This will be the first hurricane to hit the coast since NC adopted an updated Beach Plan, an state-mandated private insurance pool meant to make coverage more affordable for coastal homeowners. Under the terms of the plan, every policy in the state could be hit with a surcharge if Irene's damages to private insurers exceeds $4 billion. But that's not likely to happen unless the storm should plow into a densely populated metropolitan area.
The fastest response to need in the community usually comes from non-profits like the Red Cross, the Salvation Army, and other charities.
David Winslow is a nonprofit fundraising consultant who worked for former Gov. Jim Hunt in 1999, raising donations to help the victims of Hurricane Floyd.
Winslow says he got a call from Hunt’s office at 6am the morning after the storm came through, asking for help. “We had to create a system from the bottom up,” Winslow said.
“In the immediate aftermath of a storm like that, there are immediate needs that government is, on its own, too slow to respond to,” Winslow said. “People who have been wiped out may have a mortgage bill coming up, or an electric bill. Food, gas, stuff like that. You have to get the cash into the hands of people who need it.”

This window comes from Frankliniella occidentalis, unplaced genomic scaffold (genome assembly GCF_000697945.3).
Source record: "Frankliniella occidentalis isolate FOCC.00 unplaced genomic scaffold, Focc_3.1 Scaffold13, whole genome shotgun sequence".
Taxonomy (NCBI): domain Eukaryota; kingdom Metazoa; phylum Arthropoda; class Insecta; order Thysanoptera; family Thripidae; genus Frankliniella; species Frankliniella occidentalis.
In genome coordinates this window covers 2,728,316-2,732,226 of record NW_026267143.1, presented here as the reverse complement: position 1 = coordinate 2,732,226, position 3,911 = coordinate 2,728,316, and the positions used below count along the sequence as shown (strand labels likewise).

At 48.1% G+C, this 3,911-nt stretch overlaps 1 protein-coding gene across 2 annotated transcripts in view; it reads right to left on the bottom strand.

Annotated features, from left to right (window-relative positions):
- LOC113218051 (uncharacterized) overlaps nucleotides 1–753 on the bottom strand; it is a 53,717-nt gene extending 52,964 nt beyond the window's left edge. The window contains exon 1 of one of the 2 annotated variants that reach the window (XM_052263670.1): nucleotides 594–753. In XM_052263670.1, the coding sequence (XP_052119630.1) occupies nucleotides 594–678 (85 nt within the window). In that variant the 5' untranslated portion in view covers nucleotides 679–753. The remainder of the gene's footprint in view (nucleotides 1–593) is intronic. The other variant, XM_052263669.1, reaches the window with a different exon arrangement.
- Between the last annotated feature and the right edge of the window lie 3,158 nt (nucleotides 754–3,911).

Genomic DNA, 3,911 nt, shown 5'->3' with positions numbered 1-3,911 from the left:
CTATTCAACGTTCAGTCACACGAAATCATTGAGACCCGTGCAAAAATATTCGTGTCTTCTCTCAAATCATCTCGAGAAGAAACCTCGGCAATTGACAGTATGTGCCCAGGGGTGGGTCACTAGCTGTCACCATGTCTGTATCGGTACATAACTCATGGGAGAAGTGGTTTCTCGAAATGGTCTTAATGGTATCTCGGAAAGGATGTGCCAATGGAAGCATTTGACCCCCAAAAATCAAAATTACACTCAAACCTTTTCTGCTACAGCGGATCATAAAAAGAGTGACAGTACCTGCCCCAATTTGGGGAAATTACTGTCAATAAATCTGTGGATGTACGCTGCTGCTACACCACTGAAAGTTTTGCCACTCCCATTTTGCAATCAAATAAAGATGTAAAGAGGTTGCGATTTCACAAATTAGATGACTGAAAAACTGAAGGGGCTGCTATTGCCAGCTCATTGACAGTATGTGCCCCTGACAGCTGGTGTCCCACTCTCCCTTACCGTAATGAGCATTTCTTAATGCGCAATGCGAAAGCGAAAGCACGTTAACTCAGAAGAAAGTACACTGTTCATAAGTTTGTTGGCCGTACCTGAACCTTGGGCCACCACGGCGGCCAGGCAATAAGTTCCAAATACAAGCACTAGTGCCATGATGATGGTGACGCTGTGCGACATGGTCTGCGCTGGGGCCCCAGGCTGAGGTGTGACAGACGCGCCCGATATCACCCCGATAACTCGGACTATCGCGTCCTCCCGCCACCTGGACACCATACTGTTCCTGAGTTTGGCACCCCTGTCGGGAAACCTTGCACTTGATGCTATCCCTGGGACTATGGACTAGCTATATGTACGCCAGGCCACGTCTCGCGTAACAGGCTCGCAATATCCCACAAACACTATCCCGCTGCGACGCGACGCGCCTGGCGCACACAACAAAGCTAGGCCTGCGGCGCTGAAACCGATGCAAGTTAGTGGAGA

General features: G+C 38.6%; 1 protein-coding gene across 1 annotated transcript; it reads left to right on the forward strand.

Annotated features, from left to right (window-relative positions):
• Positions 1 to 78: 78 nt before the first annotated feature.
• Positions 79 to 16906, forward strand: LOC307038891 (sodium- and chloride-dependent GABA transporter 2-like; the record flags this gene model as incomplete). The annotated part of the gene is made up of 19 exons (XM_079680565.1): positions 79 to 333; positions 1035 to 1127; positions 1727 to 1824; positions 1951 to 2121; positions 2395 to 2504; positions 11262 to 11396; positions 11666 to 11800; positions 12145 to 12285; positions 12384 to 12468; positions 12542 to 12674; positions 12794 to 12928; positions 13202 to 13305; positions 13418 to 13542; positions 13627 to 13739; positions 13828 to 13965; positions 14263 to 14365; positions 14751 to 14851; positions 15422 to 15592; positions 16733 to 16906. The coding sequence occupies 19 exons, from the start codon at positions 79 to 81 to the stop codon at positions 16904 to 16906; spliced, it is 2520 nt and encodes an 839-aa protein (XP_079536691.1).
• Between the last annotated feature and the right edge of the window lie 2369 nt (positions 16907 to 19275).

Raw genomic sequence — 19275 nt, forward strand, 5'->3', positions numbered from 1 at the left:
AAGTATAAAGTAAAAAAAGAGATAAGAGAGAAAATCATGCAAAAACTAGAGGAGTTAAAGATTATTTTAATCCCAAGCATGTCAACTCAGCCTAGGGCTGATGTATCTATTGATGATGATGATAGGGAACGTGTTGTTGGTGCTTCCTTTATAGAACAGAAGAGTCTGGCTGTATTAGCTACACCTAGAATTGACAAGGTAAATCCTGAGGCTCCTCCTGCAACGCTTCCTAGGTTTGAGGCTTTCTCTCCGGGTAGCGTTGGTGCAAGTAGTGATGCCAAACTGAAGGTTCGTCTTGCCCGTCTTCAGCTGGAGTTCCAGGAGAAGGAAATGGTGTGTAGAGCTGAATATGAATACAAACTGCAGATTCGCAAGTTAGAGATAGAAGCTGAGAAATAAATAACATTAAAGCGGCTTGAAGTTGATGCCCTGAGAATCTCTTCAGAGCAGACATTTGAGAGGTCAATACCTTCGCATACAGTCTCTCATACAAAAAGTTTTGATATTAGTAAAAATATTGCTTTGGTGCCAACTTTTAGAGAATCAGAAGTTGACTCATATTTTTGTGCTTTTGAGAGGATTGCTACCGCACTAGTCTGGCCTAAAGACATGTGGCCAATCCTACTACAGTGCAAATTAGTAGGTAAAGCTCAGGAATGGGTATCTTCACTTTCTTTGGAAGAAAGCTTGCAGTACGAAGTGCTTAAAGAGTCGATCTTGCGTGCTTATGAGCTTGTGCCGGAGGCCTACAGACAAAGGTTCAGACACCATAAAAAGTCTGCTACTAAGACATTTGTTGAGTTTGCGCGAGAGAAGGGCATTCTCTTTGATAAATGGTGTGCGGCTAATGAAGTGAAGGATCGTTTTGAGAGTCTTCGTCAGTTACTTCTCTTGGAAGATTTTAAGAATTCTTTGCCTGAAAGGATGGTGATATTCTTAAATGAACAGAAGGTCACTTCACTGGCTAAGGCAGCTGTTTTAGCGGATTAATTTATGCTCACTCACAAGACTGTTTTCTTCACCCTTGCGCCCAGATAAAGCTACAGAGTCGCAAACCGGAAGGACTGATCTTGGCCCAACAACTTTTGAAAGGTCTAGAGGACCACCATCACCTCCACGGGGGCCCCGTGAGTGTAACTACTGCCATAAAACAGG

Hunt and other leaders mounted a massive private fundraising drive to assist hundreds of thousands of people who were displaced or damaged by Floyd. The effort ultimately raised about $38 million from about 19,000 donors all over the world. The money came in through the Governor’s Fund, the United Way, the Red Cross, and the Salvation Army.
The whole operation was pro bono. The system they built would eventually become a model for non-profit disaster fundraising in a number of other states.
“It’s one thing to raise the money. It’s another thing to distribute it fairly,” Winslow said. “We had to work really hard to make sure this was done with total transparency, accountability, speed, and with the input of those who knew the communities.”